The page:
Wimbledon 2022: Heather Watson wobbles, then makes the fourth round at last

For the last 12 years if Heather Watson was wondering when might be an opportune moment to book a holiday then the second week of Wimbledon was a pretty safe bet.

But, after always tripping up at this stage, the Channel Islander has finally made the fourth round. She slumped to the turf like she’d won the tournament. Which in a way, following all the disappointments and all the near misses against stellar opponents like Serena Williams and Victoria Azarenka, she had.

Of course, it wasn’t elementary, Ms Watson. She looked like she might blow her big advantage over Slovenia’s Kaja Juvan. “It wouldn’t be me if there wasn’t a bit of drama at the end,” she laughed, as No 1 Court cheered.

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“Honestly, I wasn’t nervous,” the 30-year-old insisted as a 5-0 lead in the second set began to teeter. No one believed her, but when she invited the entire crowd back for her next match against Germany’s Jule Niemeier, a deal was struck.

Heather Watson celebrates reaching the fourth round of a Slam for the first time.Heather Watson celebrates reaching the fourth round of a Slam for the first time.
Heather Watson celebrates reaching the fourth round of a Slam for the first time.

But had she started to think she was never going to make it? “No chance,” she said. “I wouldn’t still be playing if I thought that ship had sailed. I was just sort of waiting for it to happen. But, yes, I waited long enough, I think.”

Long enough for Watson’s mother Michelle, originally from Papua New Guinea, to become a familiar face around Wimbledon, always in her daughter’s box, always hoping. “I’ve barely seen my mum because she’s such a social butterfly, always chatting to someone somewhere,” said Watson. “But she’ll be proud - she always is. She’s a great tennis mum, win or lose, and always has belief in me.”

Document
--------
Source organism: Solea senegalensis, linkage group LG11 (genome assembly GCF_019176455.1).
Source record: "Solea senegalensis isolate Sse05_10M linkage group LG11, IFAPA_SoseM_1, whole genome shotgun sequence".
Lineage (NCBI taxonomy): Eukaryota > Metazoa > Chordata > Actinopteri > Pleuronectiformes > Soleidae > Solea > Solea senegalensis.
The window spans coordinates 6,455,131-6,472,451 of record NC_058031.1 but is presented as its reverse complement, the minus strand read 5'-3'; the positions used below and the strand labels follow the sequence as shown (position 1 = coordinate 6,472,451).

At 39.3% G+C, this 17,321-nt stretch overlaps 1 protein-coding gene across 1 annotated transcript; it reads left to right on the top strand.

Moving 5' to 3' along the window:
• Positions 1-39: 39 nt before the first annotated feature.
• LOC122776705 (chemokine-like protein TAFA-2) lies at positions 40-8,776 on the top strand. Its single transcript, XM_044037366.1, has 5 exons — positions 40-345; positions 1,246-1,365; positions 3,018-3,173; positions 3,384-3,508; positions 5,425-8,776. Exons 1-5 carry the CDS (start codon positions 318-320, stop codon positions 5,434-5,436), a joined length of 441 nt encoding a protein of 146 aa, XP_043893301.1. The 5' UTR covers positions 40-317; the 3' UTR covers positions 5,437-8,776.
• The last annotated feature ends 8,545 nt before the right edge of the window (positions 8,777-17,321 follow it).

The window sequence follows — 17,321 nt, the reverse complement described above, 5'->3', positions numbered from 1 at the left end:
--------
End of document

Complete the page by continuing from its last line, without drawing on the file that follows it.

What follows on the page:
Juvan, nine years Watson’s junior from the Slovenian capital of Ljubljana, has a more interesting life than most away from the courts. She paints and studies the philosophers, Rene Descartes being her favourite, he of “I think, therefore I am”.

After an even beginning to the match Juvan broke first, Watson’s serve letting her down. But she regained parity right away, foxing her opponent with expertise in geometry that had Juvan scurrying from corner to corner.

A slip on the turf from Watson gave up another opportunity but she composed herself and was brave with a crosscourter. Then, however, she veered from bold to safe and from bold to timid and a cagey set went to a breaker. Watson held three set points only to fluff them. But another double-fault from her opponent handed her the set.

Watson broke Juvan right away in the second set, then did it again, her backhand lob a feature. Juvan couldn’t find a way back into the match, continuing to double-fault and fluffing the simplest of shots at the net, leaving Watson to serve for the match. She mucked up the first opportunity, and back on serve played some horribly nervy volleys to flirt with collapse once again, but finally got herself over the line.

“For the last shot I was saying to myself: ‘Throw yourself at the ball - do anything you can to get it over the net,’” she said. And that’s where it went. I’m British, therefore I never go further than round three? Not any more.



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